Everything You Need to Know About the Furlough Scheme
With more than a quarter of UK workers now furloughed, it is safe to say that this government scheme has played a vital part in the business world during this pandemic.
In this article, we will explain everything you need to know about the Furlough Scheme including statistics, FAQs and the most recent update.
A Guide to Furlough
What is the Government Furlough Scheme?
Due to the coronavirus outbreak, many employees’ jobs have been put at risk. The Government Furlough Scheme has therefore been created to help employers put staff on leave without having to make mass redundancies.
By paying up to 80% of individual employee salaries up to £2,500, the workers are able to go on leave whilst still remaining on the payroll. The scheme is backdated to 1st March and opened to applications on 20th April; it will be running until the end of October.
Fact & Figures
• £15bn of claims had been made by the end of May.
• £80bn is the expected cost of the Furlough Scheme by the end of October.
• 8.7 million workers have been furloughed since the start of the coronavirus crisis.
Frequently Asked Questions About Furlough
What options are there for self-employed individuals?
There are taxable government grants available which around 200,000 people have applied for. They make up 80% of average monthly profits but only if you have been self-employed since April 2019 and earn an average of less than £50,000 per tax year. Loans are also available for businesses to help survive the crisis and possible economic downfall.
What are the terms for Furlough?
Employees have to be on an employer’s PAYE payroll from at least the 19th March; this includes full-time, part-time, flexible, zero-hour and agency contracts. Furlough must last at least 3 weeks and you can be furloughed more than once; you can also be furloughed if you have been made redundant since 19th March.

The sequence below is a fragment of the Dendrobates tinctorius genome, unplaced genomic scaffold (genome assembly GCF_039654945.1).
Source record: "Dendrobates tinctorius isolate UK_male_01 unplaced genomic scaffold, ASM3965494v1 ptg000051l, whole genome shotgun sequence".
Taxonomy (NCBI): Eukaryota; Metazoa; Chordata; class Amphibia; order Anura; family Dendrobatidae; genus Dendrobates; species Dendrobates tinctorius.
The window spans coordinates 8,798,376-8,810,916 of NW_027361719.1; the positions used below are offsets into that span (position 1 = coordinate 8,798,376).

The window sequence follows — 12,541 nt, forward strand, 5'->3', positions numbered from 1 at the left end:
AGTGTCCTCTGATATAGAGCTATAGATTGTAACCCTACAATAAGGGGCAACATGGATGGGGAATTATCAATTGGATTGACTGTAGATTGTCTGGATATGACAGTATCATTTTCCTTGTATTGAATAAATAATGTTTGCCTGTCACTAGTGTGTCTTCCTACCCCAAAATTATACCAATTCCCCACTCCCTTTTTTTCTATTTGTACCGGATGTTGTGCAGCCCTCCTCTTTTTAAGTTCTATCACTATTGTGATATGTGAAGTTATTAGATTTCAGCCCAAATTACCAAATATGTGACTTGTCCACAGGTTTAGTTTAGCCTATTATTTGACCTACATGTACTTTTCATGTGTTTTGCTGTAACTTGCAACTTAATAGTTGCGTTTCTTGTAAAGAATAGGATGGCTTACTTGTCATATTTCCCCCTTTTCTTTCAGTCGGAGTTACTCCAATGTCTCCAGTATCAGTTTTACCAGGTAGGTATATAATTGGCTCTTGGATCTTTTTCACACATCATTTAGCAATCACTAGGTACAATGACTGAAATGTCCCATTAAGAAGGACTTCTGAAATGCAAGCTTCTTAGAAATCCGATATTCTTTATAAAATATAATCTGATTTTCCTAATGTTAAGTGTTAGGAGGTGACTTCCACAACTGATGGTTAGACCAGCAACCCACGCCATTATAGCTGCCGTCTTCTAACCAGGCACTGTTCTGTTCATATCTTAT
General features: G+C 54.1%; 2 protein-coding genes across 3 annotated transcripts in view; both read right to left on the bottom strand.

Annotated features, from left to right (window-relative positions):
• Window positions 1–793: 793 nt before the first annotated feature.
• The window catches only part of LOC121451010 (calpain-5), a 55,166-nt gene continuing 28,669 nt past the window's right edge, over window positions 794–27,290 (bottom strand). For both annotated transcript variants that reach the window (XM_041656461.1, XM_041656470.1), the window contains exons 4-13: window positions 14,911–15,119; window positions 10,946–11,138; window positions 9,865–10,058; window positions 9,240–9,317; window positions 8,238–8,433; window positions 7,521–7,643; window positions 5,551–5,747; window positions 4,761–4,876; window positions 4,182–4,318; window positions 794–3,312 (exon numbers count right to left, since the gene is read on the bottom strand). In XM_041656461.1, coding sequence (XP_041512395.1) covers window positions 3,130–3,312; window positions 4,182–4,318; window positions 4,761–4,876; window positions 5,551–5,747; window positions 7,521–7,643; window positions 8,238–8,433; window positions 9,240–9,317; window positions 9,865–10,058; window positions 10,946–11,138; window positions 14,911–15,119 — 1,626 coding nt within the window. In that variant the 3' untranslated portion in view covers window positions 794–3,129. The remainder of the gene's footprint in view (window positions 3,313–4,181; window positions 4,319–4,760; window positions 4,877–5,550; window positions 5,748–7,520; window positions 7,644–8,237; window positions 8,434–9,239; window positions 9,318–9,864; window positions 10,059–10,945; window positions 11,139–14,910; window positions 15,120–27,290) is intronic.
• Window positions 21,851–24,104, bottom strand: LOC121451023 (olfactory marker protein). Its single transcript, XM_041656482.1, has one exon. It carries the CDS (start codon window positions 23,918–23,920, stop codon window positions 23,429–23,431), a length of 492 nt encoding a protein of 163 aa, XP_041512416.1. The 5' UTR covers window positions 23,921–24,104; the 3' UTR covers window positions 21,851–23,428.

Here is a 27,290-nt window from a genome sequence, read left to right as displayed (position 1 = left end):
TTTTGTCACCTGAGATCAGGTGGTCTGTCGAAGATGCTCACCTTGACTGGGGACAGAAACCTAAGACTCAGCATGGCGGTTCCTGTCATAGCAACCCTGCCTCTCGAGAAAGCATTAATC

How can my business apply for the Furlough Scheme?
Check eligibility by using the government’s online calculator. If employees are not paid set amounts monthly, returned from maternity leave or receive top-up pay, this will have to be calculated manually. The scheme doesn’t cover overtime and commission payments unless it’s built into an employee’s salary. Make a claim through the government’s website and it will take about 6 working days to process.
Is sick pay still applicable and are bonuses still able to be given out?
The same employment rights still apply as before when placed on Furlough. This includes if you are:
• On unpaid leave
• On maternity leave
• On paternity leave
• On adoption leave
• On shared parental leave
• Shielding for health reasons
• Have caring responsibilities
Are employees allowed to work or volunteer if they have been furloughed?
No work can be undertaken for employers while employees are on furlough; furloughed workers will be able to return on a part-time basis and be furloughed for the remainder hours from July.
Volunteer work can be undertaken as long as no revenue is created, and no services are being provided. Additional training courses can be completed as long as top up furlough payments are made if they do not reach minimum wage.
Are jobs guaranteed when the Furlough Scheme ends?
Simply put, no they are not. The hope is that businesses will be able to start paying full wages again by the end of October, but the future cannot be predicted. It is not guaranteed that employees will be kept on when Furlough ends, but these payments cannot be used to subsidise redundancy packages.
Furlough Scheme Updates: Beginning of June 2020
The scheme has officially been extended to the end of October by Chancellor Rishi Sunak, however employer contribution will have increased by then.
In July, workers will be able to return to work part-time, but employers will have to page 100% of wages and the remainder hours will be furloughed. From August, employers must pay National Insurance and pension contributions, then 10% of pay from September, rising to 20% in October.